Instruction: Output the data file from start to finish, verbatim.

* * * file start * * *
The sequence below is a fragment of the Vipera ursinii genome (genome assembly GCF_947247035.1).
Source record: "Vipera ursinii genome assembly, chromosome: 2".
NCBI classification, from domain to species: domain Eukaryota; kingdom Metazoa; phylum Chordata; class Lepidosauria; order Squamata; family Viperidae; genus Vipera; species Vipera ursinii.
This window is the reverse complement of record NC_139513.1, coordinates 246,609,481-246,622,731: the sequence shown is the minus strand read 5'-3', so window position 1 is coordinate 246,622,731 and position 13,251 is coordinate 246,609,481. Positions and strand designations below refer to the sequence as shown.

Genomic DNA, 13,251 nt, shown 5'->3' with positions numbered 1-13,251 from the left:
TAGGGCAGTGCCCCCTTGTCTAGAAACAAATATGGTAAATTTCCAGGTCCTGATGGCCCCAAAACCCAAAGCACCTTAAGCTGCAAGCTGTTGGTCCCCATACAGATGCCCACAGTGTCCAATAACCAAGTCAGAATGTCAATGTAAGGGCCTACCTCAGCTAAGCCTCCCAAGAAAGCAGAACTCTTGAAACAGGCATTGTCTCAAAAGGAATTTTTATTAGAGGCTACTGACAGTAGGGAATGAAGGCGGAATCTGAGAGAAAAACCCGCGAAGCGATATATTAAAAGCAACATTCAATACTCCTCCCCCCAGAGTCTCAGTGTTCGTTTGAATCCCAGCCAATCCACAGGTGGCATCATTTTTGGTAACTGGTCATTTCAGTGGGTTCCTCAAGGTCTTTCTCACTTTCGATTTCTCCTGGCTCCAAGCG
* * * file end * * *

The sequence below is a fragment of the Vipera ursinii genome (genome assembly GCF_947247035.1).
Source record: "Vipera ursinii genome assembly, chromosome: 2".
NCBI classification, from domain to species: domain Eukaryota; kingdom Metazoa; phylum Chordata; class Lepidosauria; order Squamata; family Viperidae; genus Vipera; species Vipera ursinii.
This window is the reverse complement of record NC_139513.1, coordinates 246,609,481-246,622,731: the sequence shown is the minus strand read 5'-3', so window position 1 is coordinate 246,622,731 and position 13,251 is coordinate 246,609,481. Positions and strand designations below refer to the sequence as shown.

Genomic DNA, 13,251 nt, shown 5'->3' with positions numbered 1-13,251 from the left:
TAGGGCAGTGCCCCCTTGTCTAGAAACAAATATGGTAAATTTCCAGGTCCTGATGGCCCCAAAACCCAAAGCACCTTAAGCTGCAAGCTGTTGGTCCCCATACAGATGCCCACAGTGTCCAATAACCAAGTCAGAATGTCAATGTAAGGGCCTACCTCAGCTAAGCCTCCCAAGAAAGCAGAACTCTTGAAACAGGCATTGTCTCAAAAGGAATTTTTATTAGAGGCTACTGACAGTAGGGAATGAAGGCGGAATCTGAGAGAAAAACCCGCGAAGCGATATATTAAAAGCAACATTCAATACTCCTCCCCCCAGAGTCTCAGTGTTCGTTTGAATCCCAGCCAATCCACAGGTGGCATCATTTTTGGTAACTGGTCATTTCAGTGGGTTCCTCAAGGTCTTTCTCACTTTCGATTTCTCCTGGCTCCAAGCG